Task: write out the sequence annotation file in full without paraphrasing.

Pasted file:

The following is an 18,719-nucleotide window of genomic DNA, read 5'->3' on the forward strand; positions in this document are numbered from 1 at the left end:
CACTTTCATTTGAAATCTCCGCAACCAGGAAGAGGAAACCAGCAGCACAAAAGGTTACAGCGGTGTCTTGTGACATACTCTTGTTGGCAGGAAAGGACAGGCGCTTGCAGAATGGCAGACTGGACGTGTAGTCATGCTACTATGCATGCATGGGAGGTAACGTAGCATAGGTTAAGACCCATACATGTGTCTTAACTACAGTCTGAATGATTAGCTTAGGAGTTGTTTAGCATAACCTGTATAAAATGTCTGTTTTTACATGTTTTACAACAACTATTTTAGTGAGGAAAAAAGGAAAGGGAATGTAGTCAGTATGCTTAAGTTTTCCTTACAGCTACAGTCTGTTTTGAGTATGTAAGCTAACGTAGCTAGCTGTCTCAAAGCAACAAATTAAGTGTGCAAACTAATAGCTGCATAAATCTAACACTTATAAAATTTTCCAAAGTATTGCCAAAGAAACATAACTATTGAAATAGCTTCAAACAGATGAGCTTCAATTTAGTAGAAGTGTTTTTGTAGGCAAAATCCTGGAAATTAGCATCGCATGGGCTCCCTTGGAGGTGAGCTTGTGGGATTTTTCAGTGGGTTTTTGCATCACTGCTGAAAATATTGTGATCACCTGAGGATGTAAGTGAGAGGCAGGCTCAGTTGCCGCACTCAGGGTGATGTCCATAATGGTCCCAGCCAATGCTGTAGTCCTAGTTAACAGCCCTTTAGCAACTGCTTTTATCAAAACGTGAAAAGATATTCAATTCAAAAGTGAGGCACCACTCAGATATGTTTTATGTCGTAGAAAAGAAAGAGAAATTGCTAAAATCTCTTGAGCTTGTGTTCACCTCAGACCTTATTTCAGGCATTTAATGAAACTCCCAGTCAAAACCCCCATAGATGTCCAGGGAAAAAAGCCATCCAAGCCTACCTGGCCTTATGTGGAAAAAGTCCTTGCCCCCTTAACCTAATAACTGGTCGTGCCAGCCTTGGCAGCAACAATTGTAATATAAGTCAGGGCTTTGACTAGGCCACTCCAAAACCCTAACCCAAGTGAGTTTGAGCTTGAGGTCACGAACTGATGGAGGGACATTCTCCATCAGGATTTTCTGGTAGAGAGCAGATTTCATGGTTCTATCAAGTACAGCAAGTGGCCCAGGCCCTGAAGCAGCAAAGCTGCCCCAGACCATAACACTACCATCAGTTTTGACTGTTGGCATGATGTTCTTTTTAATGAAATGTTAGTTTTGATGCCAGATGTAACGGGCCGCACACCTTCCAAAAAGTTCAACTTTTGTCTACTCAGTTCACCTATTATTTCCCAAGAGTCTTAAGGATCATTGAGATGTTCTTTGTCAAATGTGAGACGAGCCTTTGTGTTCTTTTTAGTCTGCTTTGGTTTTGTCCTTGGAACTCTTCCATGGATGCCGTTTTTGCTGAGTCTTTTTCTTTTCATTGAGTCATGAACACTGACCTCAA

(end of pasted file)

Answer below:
The following is an 18,719-nucleotide window of genomic DNA, read 5'->3' on the forward strand; positions in this document are numbered from 1 at the left end:
CACTTTCATTTGAAATCTCCGCAACCAGGAAGAGGAAACCAGCAGCACAAAAGGTTACAGCGGTGTCTTGTGACATACTCTTGTTGGCAGGAAAGGACAGGCGCTTGCAGAATGGCAGACTGGACGTGTAGTCATGCTACTATGCATGCATGGGAGGTAACGTAGCATAGGTTAAGACCCATACATGTGTCTTAACTACAGTCTGAATGATTAGCTTAGGAGTTGTTTAGCATAACCTGTATAAAATGTCTGTTTTTACATGTTTTACAACAACTATTTTAGTGAGGAAAAAAGGAAAGGGAATGTAGTCAGTATGCTTAAGTTTTCCTTACAGCTACAGTCTGTTTTGAGTATGTAAGCTAACGTAGCTAGCTGTCTCAAAGCAACAAATTAAGTGTGCAAACTAATAGCTGCATAAATCTAACACTTATAAAATTTTCCAAAGTATTGCCAAAGAAACATAACTATTGAAATAGCTTCAAACAGATGAGCTTCAATTTAGTAGAAGTGTTTTTGTAGGCAAAATCCTGGAAATTAGCATCGCATGGGCTCCCTTGGAGGTGAGCTTGTGGGATTTTTCAGTGGGTTTTTGCATCACTGCTGAAAATATTGTGATCACCTGAGGATGTAAGTGAGAGGCAGGCTCAGTTGCCGCACTCAGGGTGATGTCCATAATGGTCCCAGCCAATGCTGTAGTCCTAGTTAACAGCCCTTTAGCAACTGCTTTTATCAAAACGTGAAAAGATATTCAATTCAAAAGTGAGGCACCACTCAGATATGTTTTATGTCGTAGAAAAGAAAGAGAAATTGCTAAAATCTCTTGAGCTTGTGTTCACCTCAGACCTTATTTCAGGCATTTAATGAAACTCCCAGTCAAAACCCCCATAGATGTCCAGGGAAAAAAGCCATCCAAGCCTACCTGGCCTTATGTGGAAAAAGTCCTTGCCCCCTTAACCTAATAACTGGTCGTGCCAGCCTTGGCAGCAACAATTGTAATATAAGTCAGGGCTTTGACTAGGCCACTCCAAAACCCTAACCCAAGTGAGTTTGAGCTTGAGGTCACGAACTGATGGAGGGACATTCTCCATCAGGATTTTCTGGTAGAGAGCAGATTTCATGGTTCTATCAAGTACAGCAAGTGGCCCAGGCCCTGAAGCAGCAAAGCTGCCCCAGACCATAACACTACCATCAGTTTTGACTGTTGGCATGATGTTCTTTTTAATGAAATGTTAGTTTTGATGCCAGATGTAACGGGCCGCACACCTTCCAAAAAGTTCAACTTTTGTCTACTCAGTTCACCTATTATTTCCCAAGAGTCTTAAGGATCATTGAGATGTTCTTTGTCAAATGTGAGACGAGCCTTTGTGTTCTTTTTAGTCTGCTTTGGTTTTGTCCTTGGAACTCTTCCATGGATGCCGTTTTTGCTGAGTCTTTTTCTTTTCATTGAGTCATGAACACTGACCTCAA